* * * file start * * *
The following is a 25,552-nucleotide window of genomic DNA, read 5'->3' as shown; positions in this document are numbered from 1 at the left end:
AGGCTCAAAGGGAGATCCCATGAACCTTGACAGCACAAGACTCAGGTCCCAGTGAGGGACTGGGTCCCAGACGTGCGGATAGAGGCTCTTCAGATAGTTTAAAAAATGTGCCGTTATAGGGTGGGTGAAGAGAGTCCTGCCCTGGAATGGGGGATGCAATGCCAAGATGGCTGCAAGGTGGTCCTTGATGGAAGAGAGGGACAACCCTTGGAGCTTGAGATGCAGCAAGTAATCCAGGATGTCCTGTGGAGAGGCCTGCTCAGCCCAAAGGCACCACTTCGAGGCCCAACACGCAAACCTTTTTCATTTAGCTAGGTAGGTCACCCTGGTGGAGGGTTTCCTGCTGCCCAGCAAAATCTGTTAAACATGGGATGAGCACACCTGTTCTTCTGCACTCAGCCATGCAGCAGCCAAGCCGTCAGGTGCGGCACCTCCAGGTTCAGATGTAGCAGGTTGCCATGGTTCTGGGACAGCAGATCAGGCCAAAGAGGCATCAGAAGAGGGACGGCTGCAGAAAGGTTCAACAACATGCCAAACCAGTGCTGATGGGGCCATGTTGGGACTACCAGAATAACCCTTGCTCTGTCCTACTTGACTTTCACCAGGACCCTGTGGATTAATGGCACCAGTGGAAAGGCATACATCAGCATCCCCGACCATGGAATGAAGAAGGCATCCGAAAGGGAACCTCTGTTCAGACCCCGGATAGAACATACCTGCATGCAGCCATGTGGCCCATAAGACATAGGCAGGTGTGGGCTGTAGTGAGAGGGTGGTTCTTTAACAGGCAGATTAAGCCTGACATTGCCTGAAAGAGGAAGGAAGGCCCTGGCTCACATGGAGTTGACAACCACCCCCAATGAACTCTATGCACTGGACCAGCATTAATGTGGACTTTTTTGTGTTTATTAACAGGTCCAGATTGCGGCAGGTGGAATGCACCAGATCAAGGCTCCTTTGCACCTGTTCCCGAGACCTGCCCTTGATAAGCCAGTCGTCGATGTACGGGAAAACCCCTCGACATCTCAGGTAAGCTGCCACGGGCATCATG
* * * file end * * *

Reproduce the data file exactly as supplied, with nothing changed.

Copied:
The following is a 25,552-nucleotide window of genomic DNA, read 5'->3' as shown; positions in this document are numbered from 1 at the left end:
AGGCTCAAAGGGAGATCCCATGAACCTTGACAGCACAAGACTCAGGTCCCAGTGAGGGACTGGGTCCCAGACGTGCGGATAGAGGCTCTTCAGATAGTTTAAAAAATGTGCCGTTATAGGGTGGGTGAAGAGAGTCCTGCCCTGGAATGGGGGATGCAATGCCAAGATGGCTGCAAGGTGGTCCTTGATGGAAGAGAGGGACAACCCTTGGAGCTTGAGATGCAGCAAGTAATCCAGGATGTCCTGTGGAGAGGCCTGCTCAGCCCAAAGGCACCACTTCGAGGCCCAACACGCAAACCTTTTTCATTTAGCTAGGTAGGTCACCCTGGTGGAGGGTTTCCTGCTGCCCAGCAAAATCTGTTAAACATGGGATGAGCACACCTGTTCTTCTGCACTCAGCCATGCAGCAGCCAAGCCGTCAGGTGCGGCACCTCCAGGTTCAGATGTAGCAGGTTGCCATGGTTCTGGGACAGCAGATCAGGCCAAAGAGGCATCAGAAGAGGGACGGCTGCAGAAAGGTTCAACAACATGCCAAACCAGTGCTGATGGGGCCATGTTGGGACTACCAGAATAACCCTTGCTCTGTCCTACTTGACTTTCACCAGGACCCTGTGGATTAATGGCACCAGTGGAAAGGCATACATCAGCATCCCCGACCATGGAATGAAGAAGGCATCCGAAAGGGAACCTCTGTTCAGACCCCGGATAGAACATACCTGCATGCAGCCATGTGGCCCATAAGACATAGGCAGGTGTGGGCTGTAGTGAGAGGGTGGTTCTTTAACAGGCAGATTAAGCCTGACATTGCCTGAAAGAGGAAGGAAGGCCCTGGCTCACATGGAGTTGACAACCACCCCCAATGAACTCTATGCACTGGACCAGCATTAATGTGGACTTTTTTGTGTTTATTAACAGGTCCAGATTGCGGCAGGTGGAATGCACCAGATCAAGGCTCCTTTGCACCTGTTCCCGAGACCTGCCCTTGATAAGCCAGTCGTCGATGTACGGGAAAACCCCTCGACATCTCAGGTAAGCTGCCACGGGCATCATG